Principle: High-level outcomes trade-off delegation - When there is one or more trade-offs between the high-level outcomes within a control organization's overall outcomes hierarchy, it has three choices: firstly, it can delegate the achievement of the whole overall outcomes hierarchy to one intervention organization and in doing so effectively delegate decision-making around trade-offs between the high-level outcomes; secondly, it can delegate sub-outcomes hierarchies which do not contain the trade-offs to different intervention organizations and manage the trade-offs by applying either positive or negative sanctions to the intervention organizations; thirdly, it can directly intervene in a sub-outcomes hierarchy as a way of managing the trade-offs with high-level outcomes in another sub-outcomes hierarchy it has delegated to an intervention organization.

Principle: Single integrated top level outcome not a necessary requirement for an intervention organization's outcomes hierarchy - Since outcomes hierarchies as conceptualized within outcomes theory are about 'cascading sets of causes in the real world' there is no necessary requirement that an intervention organization have at the top of its outcomes hierarchy a single integrated outcome. 

Discussion: It is often mistakenly assumed that at the top of the outcomes hierarchies which an intervention organization is attempting to influence, that there should be a single integrated outcome covering all of the activity of the entire organization.  This perspective views outcomes hierarchies as being about, the often somewhat arbitrary, lines of demarkation between organizations. If an organization is just working on a single outcomes hierarchy and at the top of that outcomes hierarchy there is a single outcome, then it is appropriate for there to be a single outcome at the peak.  However, in the real world, intervention organizations are often delegated a number of sub or whole outcomes hierarchies to achieve, sometimes by more than one control organization.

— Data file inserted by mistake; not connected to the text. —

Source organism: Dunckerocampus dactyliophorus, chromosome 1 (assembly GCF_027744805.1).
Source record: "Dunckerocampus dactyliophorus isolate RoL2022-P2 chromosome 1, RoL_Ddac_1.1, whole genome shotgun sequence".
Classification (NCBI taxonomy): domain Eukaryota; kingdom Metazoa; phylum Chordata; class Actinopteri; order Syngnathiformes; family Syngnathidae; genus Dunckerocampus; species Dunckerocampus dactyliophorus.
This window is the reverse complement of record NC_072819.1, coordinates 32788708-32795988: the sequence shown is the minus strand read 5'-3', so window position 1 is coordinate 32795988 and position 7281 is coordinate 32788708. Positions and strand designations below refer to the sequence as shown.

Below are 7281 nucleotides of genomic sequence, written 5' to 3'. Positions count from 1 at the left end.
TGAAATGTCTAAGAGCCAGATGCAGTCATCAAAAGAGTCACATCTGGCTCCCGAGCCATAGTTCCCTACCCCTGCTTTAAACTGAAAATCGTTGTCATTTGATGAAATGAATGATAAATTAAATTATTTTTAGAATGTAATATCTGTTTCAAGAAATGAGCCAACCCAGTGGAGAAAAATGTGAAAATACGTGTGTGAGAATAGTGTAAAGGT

In the diagram below, Organization A has been asked by its control organization to intervene in two conceptually different outcomes hierarchies (outcomes hierarchies 1 and 2).  Organization B has been asked by either the same, or a different, control organization to intervene in outcomes hierarchy 3 which in the real world is a sub-outcomes hierarchy of the larger outcomes hierarchy to which outcomes hierarchy 2 also contributes.  

It is a mistake for Organization A to attempt to develop a substantive integrated top-level outcome for the organization which attempts to artificially unite the content of outcomes hierarchy 1 and 2; as is illustrated at the bottom of the diagram below.  It is possible for Organization A to state a nominal generic top-level outcome which goes along the lines of 'being successful at intervening in the outcomes hierarchies which are required by our control organization(s),' however, this does not provide any additional analytical power to the outcomes hierarchies below it.